principles of networked management

At Red Hat, the enterprise IT company,  “managers focus on opportunities, not score-keeping”.

‘We also rely on associates’ peers and communities to informally assess how people perform. We pay attention to their reputations and how they are regarded by others. We look at the scope and quality of their influence. The result is that rather than “managing up” to their boss to get a good review, Red Hatters are accountable to the community as a whole.’ – Jim Whitehurst, CEO Red Hat

This is a good example of networked management, as opposed to scientific management (1911), which informed the past century of practice.

Principles of Networked Management: It is only through innovative and contextual methods, the self-selection of the most appropriate tools and work conditions, and willing cooperation that more creative work can be fostered. The duty of being transparent in our work and sharing our knowledge rests with all workers, especially management.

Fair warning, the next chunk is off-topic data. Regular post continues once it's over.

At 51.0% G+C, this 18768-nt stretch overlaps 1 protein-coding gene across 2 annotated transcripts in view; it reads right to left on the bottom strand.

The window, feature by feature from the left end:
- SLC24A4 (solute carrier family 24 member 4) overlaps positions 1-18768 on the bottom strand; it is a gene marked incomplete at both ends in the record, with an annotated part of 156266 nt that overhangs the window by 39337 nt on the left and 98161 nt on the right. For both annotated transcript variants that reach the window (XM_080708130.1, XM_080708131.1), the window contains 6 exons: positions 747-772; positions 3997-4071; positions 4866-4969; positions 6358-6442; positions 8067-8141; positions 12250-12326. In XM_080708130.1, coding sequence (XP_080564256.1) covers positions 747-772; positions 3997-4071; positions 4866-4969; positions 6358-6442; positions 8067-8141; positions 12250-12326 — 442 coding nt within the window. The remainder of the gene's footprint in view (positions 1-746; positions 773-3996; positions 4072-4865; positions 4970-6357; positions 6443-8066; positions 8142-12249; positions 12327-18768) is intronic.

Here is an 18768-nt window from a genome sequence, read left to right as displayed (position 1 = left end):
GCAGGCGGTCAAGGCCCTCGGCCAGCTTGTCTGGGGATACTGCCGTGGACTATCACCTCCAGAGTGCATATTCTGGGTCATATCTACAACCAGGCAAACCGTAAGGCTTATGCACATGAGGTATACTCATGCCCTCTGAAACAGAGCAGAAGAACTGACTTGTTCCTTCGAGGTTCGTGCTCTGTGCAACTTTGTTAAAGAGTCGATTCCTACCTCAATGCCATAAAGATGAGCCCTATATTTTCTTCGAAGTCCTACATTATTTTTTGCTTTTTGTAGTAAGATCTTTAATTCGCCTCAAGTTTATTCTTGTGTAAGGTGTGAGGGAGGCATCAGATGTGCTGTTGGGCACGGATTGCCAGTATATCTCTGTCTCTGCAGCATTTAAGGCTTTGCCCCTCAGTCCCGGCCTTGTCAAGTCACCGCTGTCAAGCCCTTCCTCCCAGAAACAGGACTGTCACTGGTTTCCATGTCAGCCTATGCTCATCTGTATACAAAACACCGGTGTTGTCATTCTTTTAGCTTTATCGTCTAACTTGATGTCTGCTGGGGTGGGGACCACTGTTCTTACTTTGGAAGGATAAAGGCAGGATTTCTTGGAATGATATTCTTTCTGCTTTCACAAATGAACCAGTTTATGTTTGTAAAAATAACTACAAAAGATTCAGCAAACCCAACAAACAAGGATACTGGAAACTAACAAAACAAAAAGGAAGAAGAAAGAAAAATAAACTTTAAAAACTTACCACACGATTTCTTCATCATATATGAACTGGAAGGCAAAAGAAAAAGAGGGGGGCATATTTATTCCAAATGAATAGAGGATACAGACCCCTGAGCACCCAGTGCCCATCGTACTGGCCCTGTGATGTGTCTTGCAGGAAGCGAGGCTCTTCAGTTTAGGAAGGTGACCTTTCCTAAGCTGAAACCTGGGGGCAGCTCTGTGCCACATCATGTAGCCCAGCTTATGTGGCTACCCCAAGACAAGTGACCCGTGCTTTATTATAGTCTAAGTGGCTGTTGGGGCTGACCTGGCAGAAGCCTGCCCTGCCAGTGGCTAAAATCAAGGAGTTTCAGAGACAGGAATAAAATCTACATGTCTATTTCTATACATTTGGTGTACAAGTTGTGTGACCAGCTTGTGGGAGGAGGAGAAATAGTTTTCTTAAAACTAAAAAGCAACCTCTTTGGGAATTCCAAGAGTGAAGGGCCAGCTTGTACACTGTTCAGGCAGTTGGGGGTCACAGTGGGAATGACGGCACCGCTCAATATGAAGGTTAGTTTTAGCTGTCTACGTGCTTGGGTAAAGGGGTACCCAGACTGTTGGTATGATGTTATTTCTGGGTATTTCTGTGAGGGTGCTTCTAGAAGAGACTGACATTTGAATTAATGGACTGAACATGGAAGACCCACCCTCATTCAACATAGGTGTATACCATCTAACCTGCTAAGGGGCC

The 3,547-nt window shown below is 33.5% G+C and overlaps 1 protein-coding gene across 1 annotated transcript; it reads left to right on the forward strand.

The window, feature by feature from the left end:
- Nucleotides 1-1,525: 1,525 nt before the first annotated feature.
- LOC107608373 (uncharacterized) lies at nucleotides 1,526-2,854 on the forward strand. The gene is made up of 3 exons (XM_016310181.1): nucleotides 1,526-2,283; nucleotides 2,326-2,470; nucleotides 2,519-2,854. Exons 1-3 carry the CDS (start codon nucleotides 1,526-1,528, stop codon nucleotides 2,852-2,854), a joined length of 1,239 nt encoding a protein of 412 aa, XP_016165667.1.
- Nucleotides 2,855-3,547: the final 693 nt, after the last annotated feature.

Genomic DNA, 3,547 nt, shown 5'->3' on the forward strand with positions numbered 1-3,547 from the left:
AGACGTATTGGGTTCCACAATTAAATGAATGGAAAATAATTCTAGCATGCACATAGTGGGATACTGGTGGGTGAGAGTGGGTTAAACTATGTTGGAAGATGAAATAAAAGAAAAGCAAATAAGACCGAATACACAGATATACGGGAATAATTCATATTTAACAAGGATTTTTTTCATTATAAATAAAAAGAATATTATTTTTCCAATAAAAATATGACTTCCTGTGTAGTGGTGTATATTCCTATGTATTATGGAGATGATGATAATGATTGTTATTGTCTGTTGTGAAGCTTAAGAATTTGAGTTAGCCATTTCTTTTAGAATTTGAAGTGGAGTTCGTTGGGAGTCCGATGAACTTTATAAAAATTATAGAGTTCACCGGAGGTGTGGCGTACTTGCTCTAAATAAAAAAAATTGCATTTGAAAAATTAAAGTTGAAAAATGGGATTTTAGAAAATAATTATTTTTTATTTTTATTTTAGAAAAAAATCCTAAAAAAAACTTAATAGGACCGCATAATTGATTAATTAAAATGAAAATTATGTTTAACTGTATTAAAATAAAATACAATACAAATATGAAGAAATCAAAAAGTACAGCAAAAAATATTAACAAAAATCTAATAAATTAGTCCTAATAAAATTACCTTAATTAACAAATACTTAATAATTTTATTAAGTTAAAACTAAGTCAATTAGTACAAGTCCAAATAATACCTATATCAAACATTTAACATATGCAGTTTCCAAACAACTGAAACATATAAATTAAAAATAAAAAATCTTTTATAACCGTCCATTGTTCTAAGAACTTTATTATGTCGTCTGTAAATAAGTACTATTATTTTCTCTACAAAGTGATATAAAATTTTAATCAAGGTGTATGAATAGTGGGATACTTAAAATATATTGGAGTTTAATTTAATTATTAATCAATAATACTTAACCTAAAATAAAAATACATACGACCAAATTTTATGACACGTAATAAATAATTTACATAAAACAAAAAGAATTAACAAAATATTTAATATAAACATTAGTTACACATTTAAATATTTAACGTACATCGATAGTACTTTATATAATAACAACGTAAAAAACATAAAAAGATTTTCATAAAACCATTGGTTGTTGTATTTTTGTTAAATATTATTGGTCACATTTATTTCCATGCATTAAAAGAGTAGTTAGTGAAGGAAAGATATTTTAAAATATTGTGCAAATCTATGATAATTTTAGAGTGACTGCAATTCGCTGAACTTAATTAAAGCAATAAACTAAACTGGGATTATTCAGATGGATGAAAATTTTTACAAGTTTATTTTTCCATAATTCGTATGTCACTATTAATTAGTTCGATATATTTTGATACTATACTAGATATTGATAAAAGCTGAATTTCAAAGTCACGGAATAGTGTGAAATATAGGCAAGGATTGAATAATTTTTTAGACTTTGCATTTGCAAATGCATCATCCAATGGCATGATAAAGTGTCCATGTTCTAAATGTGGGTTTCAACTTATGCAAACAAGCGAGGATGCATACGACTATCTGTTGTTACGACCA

1. “innovative & contextual methods” = in the network era work and jobs cannot be standardized, which means first getting rid of job descriptions and individual performance appraisals and shifting to simpler ways in order to organize for complexity.

2. “self-selection of tools” = moving away from standardized enterprise tools toward an open platform in which workers, many of which are part-time or contracted, can use their own tools in order to be knowledge artisans.

3. “willing cooperation” = lessening the emphasis on teamwork and collaboration and encouraging wider cooperation.

4. “duty of being transparent” = shifting from ‘need to know’ to ‘need to share’ especially for those with leadership responsibilities, who must understand that in the network era, management is a role, not a career. Transparency is probably the biggest challenge for organizations today, and it can start with salary transparency.

5. “sharing our knowledge” = changing the environment so that sharing one’s knowledge does not put that person in a weaker organizational position. An effective knowledge worker is an engaged individual with the freedom to act. Rewarding the organization (network) is better than rewarding the individual, but only if people feel empowered and can be actively engaged in decision-making. Intrinsic, not extrinsic, motivation is necessary for complex and creative work.

 

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